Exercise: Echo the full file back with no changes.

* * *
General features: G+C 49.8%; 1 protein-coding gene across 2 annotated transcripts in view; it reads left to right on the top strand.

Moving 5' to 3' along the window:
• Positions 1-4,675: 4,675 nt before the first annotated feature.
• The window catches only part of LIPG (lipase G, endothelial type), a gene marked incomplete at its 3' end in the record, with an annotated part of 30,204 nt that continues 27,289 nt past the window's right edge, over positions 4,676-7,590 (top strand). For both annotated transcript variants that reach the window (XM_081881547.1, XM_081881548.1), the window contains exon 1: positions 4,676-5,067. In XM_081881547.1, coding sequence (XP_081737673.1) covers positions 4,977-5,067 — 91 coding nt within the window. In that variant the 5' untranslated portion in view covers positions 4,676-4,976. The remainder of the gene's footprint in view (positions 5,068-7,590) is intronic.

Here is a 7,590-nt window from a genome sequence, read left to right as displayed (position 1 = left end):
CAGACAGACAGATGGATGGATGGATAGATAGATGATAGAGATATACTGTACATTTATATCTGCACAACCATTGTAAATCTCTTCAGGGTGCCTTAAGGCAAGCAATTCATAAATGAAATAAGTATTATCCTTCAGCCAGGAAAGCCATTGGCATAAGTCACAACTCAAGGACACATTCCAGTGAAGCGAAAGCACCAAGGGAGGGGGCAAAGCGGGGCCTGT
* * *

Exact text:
General features: G+C 49.8%; 1 protein-coding gene across 2 annotated transcripts in view; it reads left to right on the top strand.

Moving 5' to 3' along the window:
• Positions 1-4,675: 4,675 nt before the first annotated feature.
• The window catches only part of LIPG (lipase G, endothelial type), a gene marked incomplete at its 3' end in the record, with an annotated part of 30,204 nt that continues 27,289 nt past the window's right edge, over positions 4,676-7,590 (top strand). For both annotated transcript variants that reach the window (XM_081881547.1, XM_081881548.1), the window contains exon 1: positions 4,676-5,067. In XM_081881547.1, coding sequence (XP_081737673.1) covers positions 4,977-5,067 — 91 coding nt within the window. In that variant the 5' untranslated portion in view covers positions 4,676-4,976. The remainder of the gene's footprint in view (positions 5,068-7,590) is intronic.

Here is a 7,590-nt window from a genome sequence, read left to right as displayed (position 1 = left end):
CAGACAGACAGATGGATGGATGGATAGATAGATGATAGAGATATACTGTACATTTATATCTGCACAACCATTGTAAATCTCTTCAGGGTGCCTTAAGGCAAGCAATTCATAAATGAAATAAGTATTATCCTTCAGCCAGGAAAGCCATTGGCATAAGTCACAACTCAAGGACACATTCCAGTGAAGCGAAAGCACCAAGGGAGGGGGCAAAGCGGGGCCTGT